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Your article on discrimination written by Loring Spolter in the November/December issue of Diabetes Health was excellent. My own experience with discrimination has been devastating. In 1995, I was discriminated against by the state agency where I worked.
The state agency investigating and mediating discrimination was sympathetic to my complaints privately but sided with the charged state agency publicly. To make matters worse, I had to forgo my attorney's services when I ran out of money.
The state's employee union tried to intercede on my behalf but could not penetrate the wall of irresponsibility. Having filed charges according to protocol, the retaliation from my employer was severe. When my doctor helped me to obtain benefits under the Family Medical Leave Act because of the continuing escalation of stress induced hyperglycemia and hypertension, my employer demanded that I be examined by a psychiatrist of the state's choosing and put on "corrective action" following my return to work. At this point I resigned, and six months later the only other employee who had defended my actions was forced to resign. I then appealed to the federal agency that granted funds for the program in which I worked. Again, they were privately sympathetic but did nothing. My case is still pending at the Equal Employment Opportunity Commission.
I appealed for support from the local American Diabetes Association affiliate on behalf of myself and others who had been blatantly discriminated against in Utah by their employers. I had been involved both professionally and as a volunteer for the ADA for many years. They did nothing.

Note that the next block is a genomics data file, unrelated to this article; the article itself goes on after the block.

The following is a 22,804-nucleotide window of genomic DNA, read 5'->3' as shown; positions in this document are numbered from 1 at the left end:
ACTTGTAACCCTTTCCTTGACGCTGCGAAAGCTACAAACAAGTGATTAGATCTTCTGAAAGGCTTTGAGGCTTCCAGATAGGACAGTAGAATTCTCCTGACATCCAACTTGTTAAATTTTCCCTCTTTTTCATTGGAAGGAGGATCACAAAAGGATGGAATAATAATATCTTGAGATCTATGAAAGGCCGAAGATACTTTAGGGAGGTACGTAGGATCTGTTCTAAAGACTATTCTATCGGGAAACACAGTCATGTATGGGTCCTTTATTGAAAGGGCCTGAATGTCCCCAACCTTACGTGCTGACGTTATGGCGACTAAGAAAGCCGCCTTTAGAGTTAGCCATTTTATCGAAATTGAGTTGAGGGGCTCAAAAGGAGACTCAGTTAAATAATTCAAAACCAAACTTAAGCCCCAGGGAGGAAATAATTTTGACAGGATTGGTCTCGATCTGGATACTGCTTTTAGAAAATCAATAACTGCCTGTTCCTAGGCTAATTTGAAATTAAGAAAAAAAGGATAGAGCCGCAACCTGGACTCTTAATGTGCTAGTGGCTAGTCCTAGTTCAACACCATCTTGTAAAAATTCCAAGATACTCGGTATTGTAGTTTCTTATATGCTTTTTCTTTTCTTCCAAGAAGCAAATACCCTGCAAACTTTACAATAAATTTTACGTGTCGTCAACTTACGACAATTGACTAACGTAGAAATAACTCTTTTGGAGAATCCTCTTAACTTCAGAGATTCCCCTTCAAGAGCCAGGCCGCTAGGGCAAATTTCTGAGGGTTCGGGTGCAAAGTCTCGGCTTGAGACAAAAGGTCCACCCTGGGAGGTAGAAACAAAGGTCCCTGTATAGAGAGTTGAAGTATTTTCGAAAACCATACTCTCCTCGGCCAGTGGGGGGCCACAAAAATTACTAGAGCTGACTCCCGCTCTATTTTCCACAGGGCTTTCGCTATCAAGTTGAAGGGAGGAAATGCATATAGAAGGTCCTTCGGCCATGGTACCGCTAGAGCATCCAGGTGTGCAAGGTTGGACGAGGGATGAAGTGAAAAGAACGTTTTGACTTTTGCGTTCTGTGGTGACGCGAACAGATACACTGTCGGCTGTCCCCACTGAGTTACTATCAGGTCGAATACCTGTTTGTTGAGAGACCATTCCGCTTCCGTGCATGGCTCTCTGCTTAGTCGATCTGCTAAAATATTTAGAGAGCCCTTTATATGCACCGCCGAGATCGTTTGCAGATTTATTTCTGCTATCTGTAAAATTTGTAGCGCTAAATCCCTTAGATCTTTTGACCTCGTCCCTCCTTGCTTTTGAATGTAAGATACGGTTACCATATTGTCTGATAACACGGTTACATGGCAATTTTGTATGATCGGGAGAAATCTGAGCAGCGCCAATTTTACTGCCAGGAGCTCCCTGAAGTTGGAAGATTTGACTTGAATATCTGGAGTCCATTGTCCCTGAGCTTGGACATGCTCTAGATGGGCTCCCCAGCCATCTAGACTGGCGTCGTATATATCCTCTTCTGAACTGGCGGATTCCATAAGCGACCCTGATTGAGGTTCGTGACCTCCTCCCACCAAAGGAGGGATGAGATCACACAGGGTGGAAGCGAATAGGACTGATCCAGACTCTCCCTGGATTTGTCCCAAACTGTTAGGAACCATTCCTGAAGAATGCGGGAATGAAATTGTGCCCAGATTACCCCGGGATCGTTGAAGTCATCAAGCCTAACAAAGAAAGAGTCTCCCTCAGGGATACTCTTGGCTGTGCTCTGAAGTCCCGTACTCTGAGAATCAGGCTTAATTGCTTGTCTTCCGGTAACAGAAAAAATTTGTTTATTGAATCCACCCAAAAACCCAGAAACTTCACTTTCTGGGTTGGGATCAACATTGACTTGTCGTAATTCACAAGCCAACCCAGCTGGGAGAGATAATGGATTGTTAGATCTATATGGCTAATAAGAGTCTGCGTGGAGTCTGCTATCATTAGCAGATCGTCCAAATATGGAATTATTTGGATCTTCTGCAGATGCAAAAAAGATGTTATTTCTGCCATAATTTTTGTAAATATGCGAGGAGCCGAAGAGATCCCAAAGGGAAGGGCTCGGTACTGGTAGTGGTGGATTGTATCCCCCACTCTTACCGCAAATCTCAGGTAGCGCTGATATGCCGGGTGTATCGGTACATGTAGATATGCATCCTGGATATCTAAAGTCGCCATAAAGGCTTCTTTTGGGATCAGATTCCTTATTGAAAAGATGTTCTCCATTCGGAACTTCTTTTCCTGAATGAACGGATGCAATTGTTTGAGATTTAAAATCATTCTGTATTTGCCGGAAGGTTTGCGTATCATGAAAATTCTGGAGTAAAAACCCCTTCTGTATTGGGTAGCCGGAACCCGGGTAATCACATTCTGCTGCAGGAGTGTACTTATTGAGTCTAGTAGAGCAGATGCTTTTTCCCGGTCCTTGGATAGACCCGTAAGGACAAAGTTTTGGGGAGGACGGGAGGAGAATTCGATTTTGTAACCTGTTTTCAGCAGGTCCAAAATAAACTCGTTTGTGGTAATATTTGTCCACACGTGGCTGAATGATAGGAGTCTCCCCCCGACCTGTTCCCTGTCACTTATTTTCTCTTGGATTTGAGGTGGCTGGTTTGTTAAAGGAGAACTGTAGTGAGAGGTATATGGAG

I then obtained employment with a private employer but have sinceresigned because I have developed coronary artery disease. The stress of this horrible ordeal is definitely a contributing factor.
I have had type I diabetes for 48 years and until now have enjoyed excellent health. The supreme irony is the employer who used its considerable power to harass me was the State Health Department and its Diabetes Control Program where I worked as a community education specialist.
Loring N. Spolter, PA, responds:
Your experience demonstrates the importance of hiring an attorney who is experienced in handling employment discrimination matters.
As was the case here, job bias often involves violations of multiple laws. Employees of local, state or federal agencies may typically bring disability discrimination claims under the Federal Rehabilitation Act. The Equal Employment Opportunity Commission accepts Americans with Disabilities Act complaints. The U.S. Department of Labor accepts Family and Medical Leave Act grievances. Individual governmental agencies can't accept cases involving laws overseen by other agencies.